Through many iterations of the visual language, I worked to design a visually flat and modern style, which is unique in the world of MMORPGs. I relied on white space as much as possible to create natural divisions between text and images instead of using borders and dividers.
I used consistent typeface styles to create hierarchies of information, which is especially important in text-heavy interfaces. I also converted the type to support localization of other latin-based languages and Cyrillic. OpenSans was chosen as the game’s typeface for most in-game text based on its readability, large character set, and numerous weights.
The most common player interactions in the UI for Crowfall are through various floating windows, which are used for the game’s more prominent self-contained features. Based off of mockups made in Illustrator, Photoshop, and Adobe XD, I constructed these in Unity, using its UI toolset. These also make full use of the layout tools, including layout groups and content size fitters to ensure the window’s content still looks good if it is resized.
Character skin customization
These can take the form of small contextual popups or full-screen takeovers, depending on how prominent they need to be or how much information they need to contain.
Some tooltips look similar to popups due to the amount of information that needs to be conveyed, but they are not interactable, and only appear while the cursor is hovered over an item, power, or a similar object that needs expanded information. Design needs would sometimes require a large amount of text in these tooltips which provided a unique challenge to provide the necessary information in an understandable way. This made it especially important to use different text styles, colors, spacing, and capitalization to create hierarchies of information.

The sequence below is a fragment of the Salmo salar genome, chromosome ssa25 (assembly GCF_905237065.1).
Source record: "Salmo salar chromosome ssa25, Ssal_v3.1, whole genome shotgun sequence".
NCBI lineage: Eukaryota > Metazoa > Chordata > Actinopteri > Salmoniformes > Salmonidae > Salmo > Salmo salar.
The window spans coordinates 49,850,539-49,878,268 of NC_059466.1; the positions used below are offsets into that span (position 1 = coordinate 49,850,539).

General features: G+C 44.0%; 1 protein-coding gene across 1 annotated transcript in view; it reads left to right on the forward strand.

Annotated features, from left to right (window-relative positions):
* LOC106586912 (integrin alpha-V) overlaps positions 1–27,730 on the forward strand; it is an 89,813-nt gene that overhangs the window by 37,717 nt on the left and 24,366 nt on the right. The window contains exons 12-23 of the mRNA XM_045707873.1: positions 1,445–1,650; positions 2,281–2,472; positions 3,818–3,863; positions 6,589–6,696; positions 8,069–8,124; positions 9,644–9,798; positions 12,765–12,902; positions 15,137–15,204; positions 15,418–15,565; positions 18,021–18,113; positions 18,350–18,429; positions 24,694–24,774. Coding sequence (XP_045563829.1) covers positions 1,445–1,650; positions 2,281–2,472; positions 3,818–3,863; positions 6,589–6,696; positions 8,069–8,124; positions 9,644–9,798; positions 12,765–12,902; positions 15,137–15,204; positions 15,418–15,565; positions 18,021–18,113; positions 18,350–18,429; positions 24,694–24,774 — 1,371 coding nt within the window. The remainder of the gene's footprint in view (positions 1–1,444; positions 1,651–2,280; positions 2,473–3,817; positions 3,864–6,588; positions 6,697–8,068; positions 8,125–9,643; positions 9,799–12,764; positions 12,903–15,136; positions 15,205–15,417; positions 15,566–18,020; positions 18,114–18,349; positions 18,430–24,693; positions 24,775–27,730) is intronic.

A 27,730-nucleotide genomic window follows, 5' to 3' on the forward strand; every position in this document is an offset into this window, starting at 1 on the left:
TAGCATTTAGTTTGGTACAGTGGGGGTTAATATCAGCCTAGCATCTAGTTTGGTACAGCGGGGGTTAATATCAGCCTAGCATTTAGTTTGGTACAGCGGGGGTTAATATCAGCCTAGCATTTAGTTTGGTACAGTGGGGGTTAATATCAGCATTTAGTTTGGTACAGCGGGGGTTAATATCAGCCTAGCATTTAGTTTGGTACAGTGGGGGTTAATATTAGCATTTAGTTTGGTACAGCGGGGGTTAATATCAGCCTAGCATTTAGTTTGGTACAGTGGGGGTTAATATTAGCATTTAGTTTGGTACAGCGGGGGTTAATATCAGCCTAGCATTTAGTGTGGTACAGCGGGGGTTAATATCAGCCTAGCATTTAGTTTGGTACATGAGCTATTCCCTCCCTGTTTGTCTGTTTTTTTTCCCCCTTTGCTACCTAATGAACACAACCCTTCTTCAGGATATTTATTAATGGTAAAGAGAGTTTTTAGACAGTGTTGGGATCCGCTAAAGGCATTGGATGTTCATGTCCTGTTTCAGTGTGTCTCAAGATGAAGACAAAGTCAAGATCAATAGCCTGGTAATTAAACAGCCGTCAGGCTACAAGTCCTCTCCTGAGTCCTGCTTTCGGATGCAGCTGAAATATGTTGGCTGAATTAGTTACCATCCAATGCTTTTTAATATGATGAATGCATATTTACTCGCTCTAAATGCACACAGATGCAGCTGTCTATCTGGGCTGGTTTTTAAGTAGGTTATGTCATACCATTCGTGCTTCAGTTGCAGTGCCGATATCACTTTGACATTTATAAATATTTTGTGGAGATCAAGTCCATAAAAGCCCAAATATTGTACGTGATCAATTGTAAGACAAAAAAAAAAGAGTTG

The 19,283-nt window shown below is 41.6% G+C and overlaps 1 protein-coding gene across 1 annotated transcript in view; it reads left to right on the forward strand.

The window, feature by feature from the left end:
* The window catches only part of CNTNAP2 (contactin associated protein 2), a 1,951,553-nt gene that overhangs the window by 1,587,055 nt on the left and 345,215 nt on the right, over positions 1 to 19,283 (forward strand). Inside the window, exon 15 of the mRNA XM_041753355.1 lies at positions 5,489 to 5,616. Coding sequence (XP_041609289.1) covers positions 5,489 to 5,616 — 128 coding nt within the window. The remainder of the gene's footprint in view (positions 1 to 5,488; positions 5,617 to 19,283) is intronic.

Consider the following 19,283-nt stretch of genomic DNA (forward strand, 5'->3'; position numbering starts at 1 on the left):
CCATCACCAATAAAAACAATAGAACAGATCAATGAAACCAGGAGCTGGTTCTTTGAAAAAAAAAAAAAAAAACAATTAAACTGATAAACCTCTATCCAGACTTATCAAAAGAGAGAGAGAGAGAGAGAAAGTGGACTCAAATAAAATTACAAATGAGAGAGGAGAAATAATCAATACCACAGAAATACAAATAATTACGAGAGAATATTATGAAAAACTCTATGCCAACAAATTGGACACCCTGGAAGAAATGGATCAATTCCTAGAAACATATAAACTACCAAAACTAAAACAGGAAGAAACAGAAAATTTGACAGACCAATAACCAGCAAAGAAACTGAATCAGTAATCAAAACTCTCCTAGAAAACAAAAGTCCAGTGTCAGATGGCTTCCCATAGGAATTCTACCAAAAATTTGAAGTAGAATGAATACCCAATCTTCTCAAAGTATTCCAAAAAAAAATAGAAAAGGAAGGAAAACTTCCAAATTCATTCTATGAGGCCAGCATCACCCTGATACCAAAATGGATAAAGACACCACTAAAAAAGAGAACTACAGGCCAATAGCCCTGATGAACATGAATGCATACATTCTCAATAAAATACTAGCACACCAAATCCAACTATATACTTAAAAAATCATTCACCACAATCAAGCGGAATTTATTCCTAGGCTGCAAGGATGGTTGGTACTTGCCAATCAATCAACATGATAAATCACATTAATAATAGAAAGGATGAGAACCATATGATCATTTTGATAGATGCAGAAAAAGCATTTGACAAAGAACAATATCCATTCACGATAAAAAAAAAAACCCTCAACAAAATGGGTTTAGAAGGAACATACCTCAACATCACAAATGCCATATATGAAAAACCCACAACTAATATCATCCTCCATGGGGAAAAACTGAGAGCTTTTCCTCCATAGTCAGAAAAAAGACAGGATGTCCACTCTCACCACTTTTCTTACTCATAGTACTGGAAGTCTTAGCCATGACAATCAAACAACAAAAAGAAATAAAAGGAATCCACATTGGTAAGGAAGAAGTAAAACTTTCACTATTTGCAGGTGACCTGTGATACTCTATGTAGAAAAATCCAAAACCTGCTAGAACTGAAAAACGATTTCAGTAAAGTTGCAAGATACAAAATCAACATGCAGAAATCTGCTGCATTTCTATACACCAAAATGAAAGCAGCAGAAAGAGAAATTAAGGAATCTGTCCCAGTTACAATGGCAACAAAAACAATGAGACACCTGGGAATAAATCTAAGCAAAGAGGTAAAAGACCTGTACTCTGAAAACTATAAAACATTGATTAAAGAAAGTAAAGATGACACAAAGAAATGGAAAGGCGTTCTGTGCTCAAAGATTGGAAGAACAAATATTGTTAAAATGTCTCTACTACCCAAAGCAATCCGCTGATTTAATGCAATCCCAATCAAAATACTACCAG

The power icons follow a consistent design language that gives the player insight into what a power will do if it is used. Each one is comprised of its unique, single-color foreground iconography, a shape, and a color fill in the background. The shape and color language define key properties of the powers.
I also created several inventory icons, such as runestones and building deeds. Runestones come in several styles, and each one contains an abstract image designed to have a hand-carved appearance. Building deed icons are designed to appear like blueprints as they are used in the construction of buildings and siege equipment.
Like power icons, skill icons consist of a single-color foreground element with a color fill defining their use. Here, the icons feature a shiny sphere to draw attention to their clickability.
Lobby screen flow
Wireframing is a process I use often, especially when working on a large feature that I know will contain many states and require a lot of different pieces of user feedback. Here I started designing the rough layouts of all the states in Adobe XD. Then, I made the wireframes interactive by connecting buttons that transition to other states when the user clicks them. This was valuable because I could arrange internal user tests to see what worked, what didn’t, and then iterate on the user flow before designing the final visuals.
Animated skill tree
Crafting experimentation mini-game
Animated time bank meter
Alternate crafting tree interface
Once the wireframe for a feature was approved, the next step was to make mockups. I did this using Illustrator, Photoshop, Adobe XD, and After Effects. Just like the wireframes, these would go through plenty of iteration. Before implementing an interface in Unity, I would end up with a detailed final mockup. I would use this to exactly replicate the visual layout in-engine. The examples I included are in the middle of the mockup process or are not yet implemented.